Aaron Deere is a sports nutritionist, functional medicine consultant and advanced personal trainer. He is based in London.
Carnitine is a derivative of the amino acids lysine and methionine and is found in highest concentrations in red meat, with 100g containing approximately 95mg. Increased intake has been proposed to increase fat oxidation, delay muscle glycogen depletion, and increase endurance exercise performance[1,2].
The primary function of carnitine is to act as a co-factor in the enzymatic system involved in conjugating fatty acids for transport for mitochondrial beta-oxidation[3,4]. In layman terms this simply means it transports fat to cells where it can be used as fuel. The fat-oxidation properties and the potential application to body composition is often the reason for the use of carnitine as a dietary supplement, but does the scientific evidence support these claims?
Muscle carnitine concentration
The fat-burning effect of carnitine supplementation is based on three progressive assumptions. The first is that muscle carnitine concentration is too low to facilitate optimal function of carnitine acyltransferases and support elevated rates of fat oxidation. Therefore, ingestion of carnitine would increase the concentration of muscle carnitine, resulting in increased carnitine levels that increase rates of fatty acid oxidation during exercise.
A research review addressed these assumptions and arrived at the following conclusions. glyocBioavailablilty of oral carnitine supplementation was <16-18% at 1-2g, with approximately 50% of the dose lost via urine within 24 hours, with single intravenous doses of carnitine having little effect on muscle carnitine levels. Muscle is only sensitive to carnitine levels when levels are less than 25-50% of normal, therefore supplementation would unlikely improve function.
A 24-week study highlighted increases of 10% in muscle carnitine versus placebo, but there was no quantifiable improvement in performance or body composition were seen. A later review highlighted an increase in muscle carnitine levels with supplementation in a hyperinsulinaemic state, a parameter that was previously untested. A subsequent review expanded on the hyperinsulinaemic state theory and showed that when carnitine supplementation was added to 80g of carbohydrates for a period of 24 weeks that total muscle carnitine was increased by 21%; and that there was a glycogen-sparing effect with the switch to fat as the preferred fuel.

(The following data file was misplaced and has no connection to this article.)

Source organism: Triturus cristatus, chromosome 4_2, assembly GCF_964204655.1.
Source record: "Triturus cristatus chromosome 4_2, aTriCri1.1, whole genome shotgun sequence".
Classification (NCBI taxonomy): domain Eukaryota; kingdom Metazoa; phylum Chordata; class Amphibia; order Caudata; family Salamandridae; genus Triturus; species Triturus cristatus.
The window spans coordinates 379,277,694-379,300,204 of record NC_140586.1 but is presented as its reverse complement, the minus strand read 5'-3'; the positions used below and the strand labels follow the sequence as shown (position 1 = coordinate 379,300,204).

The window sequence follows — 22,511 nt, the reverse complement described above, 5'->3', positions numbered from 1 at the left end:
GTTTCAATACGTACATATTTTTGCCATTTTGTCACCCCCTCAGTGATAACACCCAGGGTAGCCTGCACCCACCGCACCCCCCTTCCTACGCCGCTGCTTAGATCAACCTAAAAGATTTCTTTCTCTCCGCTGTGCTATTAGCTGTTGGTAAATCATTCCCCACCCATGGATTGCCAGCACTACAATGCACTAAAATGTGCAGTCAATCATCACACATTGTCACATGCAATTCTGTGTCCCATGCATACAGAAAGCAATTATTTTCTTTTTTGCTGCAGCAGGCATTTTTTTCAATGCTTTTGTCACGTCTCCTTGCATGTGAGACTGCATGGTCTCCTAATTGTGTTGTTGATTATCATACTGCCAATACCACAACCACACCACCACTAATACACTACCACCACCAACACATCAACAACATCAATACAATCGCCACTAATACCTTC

Pros versus cons
The body of evidence on the effect of carnitine supplementation on body composition has returned equivocal results. Any proposed benefits on body composition would rely on an increased level of muscle carnitine. It is possible to raise muscle carnitine levels, but it requires a long duration of supplementation – 24 weeks – and the combination of 80g of carbohydrates. If trying to get as lean as possible, these additional carbs could likely have a negative effect on body composition and mitigate any gains from the increase in muscle carnitine levels.
1,4 SALDANHA AOKI M, RODRIGUEZ AMARAL ALMEIDA A, L, NAVARRO F, BICUDO PEREIRA COSTA-ROSA L, F, PEREIRA BACURAU R, F. 2004. Carnitine Supplementation Fails to Maximize Fat Mass Loss Induced by Endurance Training in Rats. Annals of Nutrition & Metabolism;48:90-94
2, 9 WALL, B.T., STEPHENS, F.B., CONSTANTIN-TEODOSIU, D., MARIMUTHU, K., MACDONALD, I.A. and GREENHAFF, P.L., 2011. Chronic oral ingestion of l-carnitine and carbohydrate increases muscle carnitine content and alters muscle fuel metabolism during exercise in humans. The Journal of physiology, 589(4), pp. 963-973.
3 REBOUCHE CJ. Carnitine. In: SHILS ME, SHIKE M, ROSS AC, CABALLERO B, COUSINS RJ, eds. Modern Nutrition in Health and Disease. 10th ed. Philadelphia: Lippincott, Williams & Wilkins; 2006:537-544.
5 KARLIC, H. and LOHNINGER, A., 2004. Supplementation of L-carnitine in athletes: does it make sense? Nutrition, 20(7), pp. 709-715.
6 BRASS, E.P., 2004. Carnitine and sports medicine: use or abuse? Annals of the New York Academy of Sciences, 1033(1), pp. 67-78.
7 ARENAS, J., RICOY, J., ENCINAS, A., POLA, P., D’IDDIO, S., ZEVIANI, M., DIDONATO, S. and CORSI, M., 1991. Carnitine in muscle, serum, and urine of nonprofessional athletes: Effects of physical exercise, training, and L-carnitine administration. Muscle & nerve, 14(7), pp. 598-604.
8 STEPHENS, F.B., CONSTANTIN-TEODOSIU, D. and GREENHAFF, P.L., 2007. New insights concerning the role of carnitine in the regulation of fuel metabolism in skeletal muscle. The Journal of physiology, 581(Pt 2), pp. 431-444.